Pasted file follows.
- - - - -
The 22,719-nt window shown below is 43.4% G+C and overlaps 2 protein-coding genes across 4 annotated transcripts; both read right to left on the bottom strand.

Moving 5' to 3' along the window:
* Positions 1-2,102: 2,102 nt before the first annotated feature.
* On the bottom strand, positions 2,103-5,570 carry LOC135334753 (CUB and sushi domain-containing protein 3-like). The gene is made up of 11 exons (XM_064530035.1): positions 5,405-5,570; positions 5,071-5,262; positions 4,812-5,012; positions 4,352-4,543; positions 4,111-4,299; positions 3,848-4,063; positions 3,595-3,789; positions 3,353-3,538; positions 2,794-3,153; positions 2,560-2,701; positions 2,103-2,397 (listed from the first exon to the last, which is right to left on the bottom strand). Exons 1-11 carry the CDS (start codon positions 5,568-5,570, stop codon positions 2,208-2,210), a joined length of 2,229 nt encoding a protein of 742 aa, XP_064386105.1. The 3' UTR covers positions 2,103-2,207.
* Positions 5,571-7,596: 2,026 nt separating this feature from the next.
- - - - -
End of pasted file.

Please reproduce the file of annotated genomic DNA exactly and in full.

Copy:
The 22,719-nt window shown below is 43.4% G+C and overlaps 2 protein-coding genes across 4 annotated transcripts; both read right to left on the bottom strand.

Moving 5' to 3' along the window:
* Positions 1-2,102: 2,102 nt before the first annotated feature.
* On the bottom strand, positions 2,103-5,570 carry LOC135334753 (CUB and sushi domain-containing protein 3-like). The gene is made up of 11 exons (XM_064530035.1): positions 5,405-5,570; positions 5,071-5,262; positions 4,812-5,012; positions 4,352-4,543; positions 4,111-4,299; positions 3,848-4,063; positions 3,595-3,789; positions 3,353-3,538; positions 2,794-3,153; positions 2,560-2,701; positions 2,103-2,397 (listed from the first exon to the last, which is right to left on the bottom strand). Exons 1-11 carry the CDS (start codon positions 5,568-5,570, stop codon positions 2,208-2,210), a joined length of 2,229 nt encoding a protein of 742 aa, XP_064386105.1. The 3' UTR covers positions 2,103-2,207.
* Positions 5,571-7,596: 2,026 nt separating this feature from the next.